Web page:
We've compiled a list of news updates related to the coronavirus pandemic that supply chain managers, environmental compliance officers, OSHA safety personnel, hazmat logistics employees and other EH&S workers need to know.
On July 15, the Virginia Safety and Health Code Board passed the Emergency Temporary Standard, Infectious Disease Prevention, to take effect July 27, 2020. Virginia employers must now "provide all employees with job-specific COVID-19 education and training."
To ensure facilities and employees can return to work safely after COVID-19, OSHA issued a series of guidance memos tailored towards specific industries, such as manufacturing, meat processing, logistics, and construction.
CDC and EPA have collaborated on documentation and an infographic to help facility operators ensure the safety and wellbeing of their workforce once employees return to work. The guidance offers a three-step process for cleaning/disinfecting workspaces to prevent the spread of COVID-19.
OSHA recently issued penalties to 11 contractors related to alleged workplace safety violations at the construction site of a hotel in downtown New Orleans. OSHA alleges these violations led to the partial collapse of a building on Oct. 12, 2019 that killed three workers and seriously injured 18 others.
Last month, OSHA issued a $221,257 penalty to a New York biscotti manufacturer for allegedly exposing its workers to falls and forklift hazards among other safety violations.
OSHA is celebrating its 50th anniversary with a new webpage designed to highlight its major accomplishments through the years. OSHA plans to use the webpage to provide additional anniversary information throughout the year and announce special events.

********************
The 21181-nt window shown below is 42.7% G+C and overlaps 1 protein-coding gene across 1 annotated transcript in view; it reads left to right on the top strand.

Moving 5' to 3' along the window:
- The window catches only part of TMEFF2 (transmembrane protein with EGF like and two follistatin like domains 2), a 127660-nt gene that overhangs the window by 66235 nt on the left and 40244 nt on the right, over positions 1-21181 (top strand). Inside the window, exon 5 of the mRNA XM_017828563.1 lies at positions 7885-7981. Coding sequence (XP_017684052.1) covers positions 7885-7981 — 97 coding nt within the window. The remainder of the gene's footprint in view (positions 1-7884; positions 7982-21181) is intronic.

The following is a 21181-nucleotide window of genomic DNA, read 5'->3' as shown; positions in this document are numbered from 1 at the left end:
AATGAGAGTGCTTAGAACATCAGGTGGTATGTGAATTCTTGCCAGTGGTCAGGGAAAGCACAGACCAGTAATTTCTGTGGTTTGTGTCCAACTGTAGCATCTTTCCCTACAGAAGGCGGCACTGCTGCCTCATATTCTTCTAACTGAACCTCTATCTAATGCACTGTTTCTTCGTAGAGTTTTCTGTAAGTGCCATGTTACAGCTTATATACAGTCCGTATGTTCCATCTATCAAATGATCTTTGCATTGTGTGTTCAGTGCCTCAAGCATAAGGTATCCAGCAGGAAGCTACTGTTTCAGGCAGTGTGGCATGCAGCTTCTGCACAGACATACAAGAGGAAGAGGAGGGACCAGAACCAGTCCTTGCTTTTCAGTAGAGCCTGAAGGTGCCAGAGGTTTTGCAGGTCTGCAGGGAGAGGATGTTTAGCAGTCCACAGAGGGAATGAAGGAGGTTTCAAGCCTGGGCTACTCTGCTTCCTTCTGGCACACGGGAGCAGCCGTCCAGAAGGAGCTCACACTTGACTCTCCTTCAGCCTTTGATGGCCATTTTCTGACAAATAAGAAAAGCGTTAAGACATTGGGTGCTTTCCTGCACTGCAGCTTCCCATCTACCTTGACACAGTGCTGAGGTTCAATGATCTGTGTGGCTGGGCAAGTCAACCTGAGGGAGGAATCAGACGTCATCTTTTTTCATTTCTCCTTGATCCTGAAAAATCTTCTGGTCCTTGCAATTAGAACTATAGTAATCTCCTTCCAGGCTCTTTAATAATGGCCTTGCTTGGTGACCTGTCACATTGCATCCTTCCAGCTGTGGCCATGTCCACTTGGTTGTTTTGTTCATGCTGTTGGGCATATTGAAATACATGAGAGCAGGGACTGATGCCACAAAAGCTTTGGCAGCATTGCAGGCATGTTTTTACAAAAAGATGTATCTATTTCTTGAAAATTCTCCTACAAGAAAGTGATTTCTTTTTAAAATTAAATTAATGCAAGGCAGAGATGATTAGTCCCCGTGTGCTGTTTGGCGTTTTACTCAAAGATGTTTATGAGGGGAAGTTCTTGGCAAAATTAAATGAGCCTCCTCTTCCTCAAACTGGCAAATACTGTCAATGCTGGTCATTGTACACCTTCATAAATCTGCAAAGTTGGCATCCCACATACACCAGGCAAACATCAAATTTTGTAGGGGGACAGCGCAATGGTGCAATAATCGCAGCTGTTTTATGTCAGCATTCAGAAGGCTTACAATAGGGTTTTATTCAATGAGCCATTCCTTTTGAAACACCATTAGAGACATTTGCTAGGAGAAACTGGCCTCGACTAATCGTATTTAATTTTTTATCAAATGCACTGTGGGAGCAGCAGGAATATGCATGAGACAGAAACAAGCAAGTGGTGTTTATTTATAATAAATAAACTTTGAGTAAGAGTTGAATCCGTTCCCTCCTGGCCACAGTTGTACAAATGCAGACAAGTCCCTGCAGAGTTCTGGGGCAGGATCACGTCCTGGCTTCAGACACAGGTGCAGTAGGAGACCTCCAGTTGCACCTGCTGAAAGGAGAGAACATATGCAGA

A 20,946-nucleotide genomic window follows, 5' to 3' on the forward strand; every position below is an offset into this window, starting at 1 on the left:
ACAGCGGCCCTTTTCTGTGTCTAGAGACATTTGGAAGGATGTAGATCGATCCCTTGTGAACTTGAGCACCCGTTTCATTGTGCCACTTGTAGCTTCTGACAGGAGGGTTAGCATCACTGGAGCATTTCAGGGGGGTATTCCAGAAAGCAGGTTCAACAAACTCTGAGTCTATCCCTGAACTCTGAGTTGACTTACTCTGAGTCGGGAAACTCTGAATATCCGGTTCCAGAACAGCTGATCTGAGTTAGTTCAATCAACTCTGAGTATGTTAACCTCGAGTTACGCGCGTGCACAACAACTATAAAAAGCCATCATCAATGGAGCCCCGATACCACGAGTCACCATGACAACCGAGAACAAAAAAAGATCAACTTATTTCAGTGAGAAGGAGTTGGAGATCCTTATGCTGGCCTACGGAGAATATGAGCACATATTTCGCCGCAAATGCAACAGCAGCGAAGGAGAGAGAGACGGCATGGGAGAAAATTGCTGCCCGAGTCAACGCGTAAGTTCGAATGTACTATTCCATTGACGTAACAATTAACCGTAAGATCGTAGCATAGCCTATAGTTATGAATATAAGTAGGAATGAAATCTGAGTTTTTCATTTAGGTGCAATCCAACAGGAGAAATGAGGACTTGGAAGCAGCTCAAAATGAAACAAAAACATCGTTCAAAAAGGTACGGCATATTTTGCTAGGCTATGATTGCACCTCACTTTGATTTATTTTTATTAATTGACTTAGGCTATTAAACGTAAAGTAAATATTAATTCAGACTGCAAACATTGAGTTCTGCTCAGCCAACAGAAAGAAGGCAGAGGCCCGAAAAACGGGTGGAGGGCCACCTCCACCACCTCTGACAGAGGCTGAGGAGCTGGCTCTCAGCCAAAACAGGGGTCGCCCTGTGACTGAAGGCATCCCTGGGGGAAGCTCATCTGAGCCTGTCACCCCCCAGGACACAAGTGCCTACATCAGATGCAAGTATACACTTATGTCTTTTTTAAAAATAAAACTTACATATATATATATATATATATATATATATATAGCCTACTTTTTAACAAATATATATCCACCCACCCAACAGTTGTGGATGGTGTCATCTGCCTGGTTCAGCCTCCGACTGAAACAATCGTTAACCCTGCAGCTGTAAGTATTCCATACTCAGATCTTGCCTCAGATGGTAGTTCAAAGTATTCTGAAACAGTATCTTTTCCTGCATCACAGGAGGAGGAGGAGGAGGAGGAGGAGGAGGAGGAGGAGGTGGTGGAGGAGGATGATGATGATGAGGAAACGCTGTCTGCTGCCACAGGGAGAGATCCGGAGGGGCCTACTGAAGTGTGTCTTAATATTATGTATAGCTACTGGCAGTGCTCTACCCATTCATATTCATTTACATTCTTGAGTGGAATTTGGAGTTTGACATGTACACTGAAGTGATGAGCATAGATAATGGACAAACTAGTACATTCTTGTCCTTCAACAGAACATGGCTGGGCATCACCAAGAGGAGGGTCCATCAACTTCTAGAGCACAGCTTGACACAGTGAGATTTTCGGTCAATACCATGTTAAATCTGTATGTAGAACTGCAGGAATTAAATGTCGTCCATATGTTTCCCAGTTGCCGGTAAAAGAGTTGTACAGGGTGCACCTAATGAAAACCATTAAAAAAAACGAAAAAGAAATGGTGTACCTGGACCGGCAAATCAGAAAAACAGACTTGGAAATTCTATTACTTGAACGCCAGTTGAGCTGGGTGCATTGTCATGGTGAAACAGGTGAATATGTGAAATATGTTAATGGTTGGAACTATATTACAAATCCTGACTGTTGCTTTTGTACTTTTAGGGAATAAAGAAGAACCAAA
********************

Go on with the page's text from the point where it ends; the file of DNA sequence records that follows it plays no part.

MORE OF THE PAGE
Craft Brewing Business recently published a list of six common OSHA violations in the craft brewing industry that was later picked up by Occupational Health & Safety. As more and more craft brewers emerge and expand their workforce, employers in the brewing industry are realizing their own unique responsibilities to protect their employees.
On December 4, OSHA fined a railcar company $551,226 due to confined space safety violations that led to the death of an employee in Pittston, Pennsylvania.
A Pennsylvania meat processing plant has been fined $49,062 in safety violations after an employee was killed as a result of falling or being pulled into a commercial meat grinder.
Prepared by hazardous waste training leader
Lion Technology Inc., this report covers what’s
happened since the new hazardous waste rules took effect.